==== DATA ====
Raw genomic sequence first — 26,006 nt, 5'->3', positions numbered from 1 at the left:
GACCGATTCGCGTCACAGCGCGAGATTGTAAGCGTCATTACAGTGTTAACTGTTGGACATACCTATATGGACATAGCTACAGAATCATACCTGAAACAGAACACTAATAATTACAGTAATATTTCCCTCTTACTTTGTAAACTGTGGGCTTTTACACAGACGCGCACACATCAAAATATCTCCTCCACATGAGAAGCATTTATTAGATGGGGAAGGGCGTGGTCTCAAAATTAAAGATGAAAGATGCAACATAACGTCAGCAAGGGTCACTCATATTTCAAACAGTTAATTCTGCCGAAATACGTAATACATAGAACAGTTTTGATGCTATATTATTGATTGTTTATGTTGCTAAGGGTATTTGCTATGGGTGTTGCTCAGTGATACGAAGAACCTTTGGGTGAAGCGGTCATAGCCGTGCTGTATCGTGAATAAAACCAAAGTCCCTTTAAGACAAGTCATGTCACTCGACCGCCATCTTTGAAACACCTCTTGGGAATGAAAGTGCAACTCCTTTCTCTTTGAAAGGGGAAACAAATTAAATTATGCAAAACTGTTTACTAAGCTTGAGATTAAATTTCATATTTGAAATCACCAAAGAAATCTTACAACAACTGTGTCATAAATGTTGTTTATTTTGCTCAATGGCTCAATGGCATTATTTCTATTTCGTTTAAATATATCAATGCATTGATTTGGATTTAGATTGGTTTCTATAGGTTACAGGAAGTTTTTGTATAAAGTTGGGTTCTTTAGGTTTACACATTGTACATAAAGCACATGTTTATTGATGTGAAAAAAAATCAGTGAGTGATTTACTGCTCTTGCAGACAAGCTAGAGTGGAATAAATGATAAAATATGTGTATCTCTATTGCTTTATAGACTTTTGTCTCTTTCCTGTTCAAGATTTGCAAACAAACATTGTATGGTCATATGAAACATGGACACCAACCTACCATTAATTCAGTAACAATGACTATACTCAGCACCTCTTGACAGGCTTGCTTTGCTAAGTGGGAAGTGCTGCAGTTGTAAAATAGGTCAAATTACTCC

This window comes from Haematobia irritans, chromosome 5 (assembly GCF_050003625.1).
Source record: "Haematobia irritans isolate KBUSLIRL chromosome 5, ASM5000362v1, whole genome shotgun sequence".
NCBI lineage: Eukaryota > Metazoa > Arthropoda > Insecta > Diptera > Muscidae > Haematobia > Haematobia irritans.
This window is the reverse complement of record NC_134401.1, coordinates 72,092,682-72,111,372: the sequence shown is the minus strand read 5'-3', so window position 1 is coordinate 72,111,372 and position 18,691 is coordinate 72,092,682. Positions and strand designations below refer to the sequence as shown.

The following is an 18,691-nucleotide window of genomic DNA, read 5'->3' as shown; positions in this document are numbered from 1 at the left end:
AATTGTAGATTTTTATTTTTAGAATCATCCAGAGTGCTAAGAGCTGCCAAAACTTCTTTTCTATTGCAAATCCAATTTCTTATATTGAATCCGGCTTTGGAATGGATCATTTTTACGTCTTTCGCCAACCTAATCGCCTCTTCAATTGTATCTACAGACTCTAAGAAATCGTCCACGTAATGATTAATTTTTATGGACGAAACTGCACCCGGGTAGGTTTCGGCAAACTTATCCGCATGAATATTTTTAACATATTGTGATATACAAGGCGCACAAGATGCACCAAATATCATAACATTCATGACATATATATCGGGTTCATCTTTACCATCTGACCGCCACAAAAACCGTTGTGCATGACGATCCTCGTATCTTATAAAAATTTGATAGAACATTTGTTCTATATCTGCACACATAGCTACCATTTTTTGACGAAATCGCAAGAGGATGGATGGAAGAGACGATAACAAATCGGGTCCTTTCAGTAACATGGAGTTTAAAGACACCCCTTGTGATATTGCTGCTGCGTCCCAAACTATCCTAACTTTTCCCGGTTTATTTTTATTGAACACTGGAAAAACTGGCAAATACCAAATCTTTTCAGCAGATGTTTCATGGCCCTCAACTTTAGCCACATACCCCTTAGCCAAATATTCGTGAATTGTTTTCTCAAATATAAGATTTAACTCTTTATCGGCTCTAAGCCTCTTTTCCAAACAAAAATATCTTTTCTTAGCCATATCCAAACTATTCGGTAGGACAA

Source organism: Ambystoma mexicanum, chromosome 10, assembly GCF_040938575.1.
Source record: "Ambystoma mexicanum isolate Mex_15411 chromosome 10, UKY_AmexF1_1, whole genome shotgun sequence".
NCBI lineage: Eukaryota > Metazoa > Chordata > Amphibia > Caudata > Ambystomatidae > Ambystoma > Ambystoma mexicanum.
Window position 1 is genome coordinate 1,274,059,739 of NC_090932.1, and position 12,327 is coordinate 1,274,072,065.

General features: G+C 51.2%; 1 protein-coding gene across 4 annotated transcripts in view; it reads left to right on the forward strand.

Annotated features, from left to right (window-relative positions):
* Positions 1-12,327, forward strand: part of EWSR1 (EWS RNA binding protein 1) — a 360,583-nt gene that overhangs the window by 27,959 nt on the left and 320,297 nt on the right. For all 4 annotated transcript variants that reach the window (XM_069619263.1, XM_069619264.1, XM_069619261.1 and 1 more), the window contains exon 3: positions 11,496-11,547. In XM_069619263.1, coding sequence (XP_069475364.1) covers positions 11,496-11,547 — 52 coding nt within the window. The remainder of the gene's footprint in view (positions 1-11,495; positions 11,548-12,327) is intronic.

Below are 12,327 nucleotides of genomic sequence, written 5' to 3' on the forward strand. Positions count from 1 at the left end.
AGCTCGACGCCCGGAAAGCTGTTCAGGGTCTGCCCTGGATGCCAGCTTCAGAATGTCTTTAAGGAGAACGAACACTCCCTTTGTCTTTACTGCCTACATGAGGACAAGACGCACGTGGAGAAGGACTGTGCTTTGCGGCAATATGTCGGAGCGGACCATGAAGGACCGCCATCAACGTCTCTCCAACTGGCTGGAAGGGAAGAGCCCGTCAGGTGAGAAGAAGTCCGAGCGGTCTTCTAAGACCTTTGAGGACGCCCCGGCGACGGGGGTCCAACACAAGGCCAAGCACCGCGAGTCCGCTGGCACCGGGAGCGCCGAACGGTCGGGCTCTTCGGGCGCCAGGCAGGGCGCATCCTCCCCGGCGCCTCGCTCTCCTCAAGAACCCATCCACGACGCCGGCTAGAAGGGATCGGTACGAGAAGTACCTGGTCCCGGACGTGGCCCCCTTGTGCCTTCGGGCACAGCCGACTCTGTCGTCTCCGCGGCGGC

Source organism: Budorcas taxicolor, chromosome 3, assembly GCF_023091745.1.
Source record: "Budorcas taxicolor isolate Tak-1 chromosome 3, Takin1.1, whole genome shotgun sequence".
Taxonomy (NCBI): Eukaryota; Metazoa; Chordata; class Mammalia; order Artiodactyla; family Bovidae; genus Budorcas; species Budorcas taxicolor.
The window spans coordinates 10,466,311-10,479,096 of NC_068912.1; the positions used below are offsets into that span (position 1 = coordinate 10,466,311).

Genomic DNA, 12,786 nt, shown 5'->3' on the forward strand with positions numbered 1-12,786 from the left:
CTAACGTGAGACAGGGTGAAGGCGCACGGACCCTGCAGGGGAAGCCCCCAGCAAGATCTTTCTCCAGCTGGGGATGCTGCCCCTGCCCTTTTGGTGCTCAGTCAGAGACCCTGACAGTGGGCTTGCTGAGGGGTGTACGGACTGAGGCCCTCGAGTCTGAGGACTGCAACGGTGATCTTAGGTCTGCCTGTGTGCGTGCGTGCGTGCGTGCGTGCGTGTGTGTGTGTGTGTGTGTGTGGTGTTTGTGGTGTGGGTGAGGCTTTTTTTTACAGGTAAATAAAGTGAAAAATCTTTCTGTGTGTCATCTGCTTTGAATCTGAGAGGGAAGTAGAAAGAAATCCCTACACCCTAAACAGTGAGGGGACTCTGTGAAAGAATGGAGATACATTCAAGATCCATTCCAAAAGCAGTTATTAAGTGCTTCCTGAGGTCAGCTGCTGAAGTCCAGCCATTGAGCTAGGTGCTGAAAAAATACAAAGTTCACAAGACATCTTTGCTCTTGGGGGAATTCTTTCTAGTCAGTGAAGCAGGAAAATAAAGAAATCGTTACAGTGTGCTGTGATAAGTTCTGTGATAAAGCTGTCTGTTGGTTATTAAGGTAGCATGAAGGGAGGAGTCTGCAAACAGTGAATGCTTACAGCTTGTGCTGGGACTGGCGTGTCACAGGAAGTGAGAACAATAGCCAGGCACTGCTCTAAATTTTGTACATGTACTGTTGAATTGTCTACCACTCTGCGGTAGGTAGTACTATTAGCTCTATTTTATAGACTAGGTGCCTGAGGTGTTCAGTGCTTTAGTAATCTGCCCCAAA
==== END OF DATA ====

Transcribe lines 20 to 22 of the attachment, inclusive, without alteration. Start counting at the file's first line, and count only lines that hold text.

Taxonomy (NCBI): Eukaryota; Metazoa; Chordata; class Mammalia; order Artiodactyla; family Bovidae; genus Budorcas; species Budorcas taxicolor.
The window spans coordinates 10,466,311-10,479,096 of NC_068912.1; the positions used below are offsets into that span (position 1 = coordinate 10,466,311).

Genomic DNA, 12,786 nt, shown 5'->3' on the forward strand with positions numbered 1-12,786 from the left: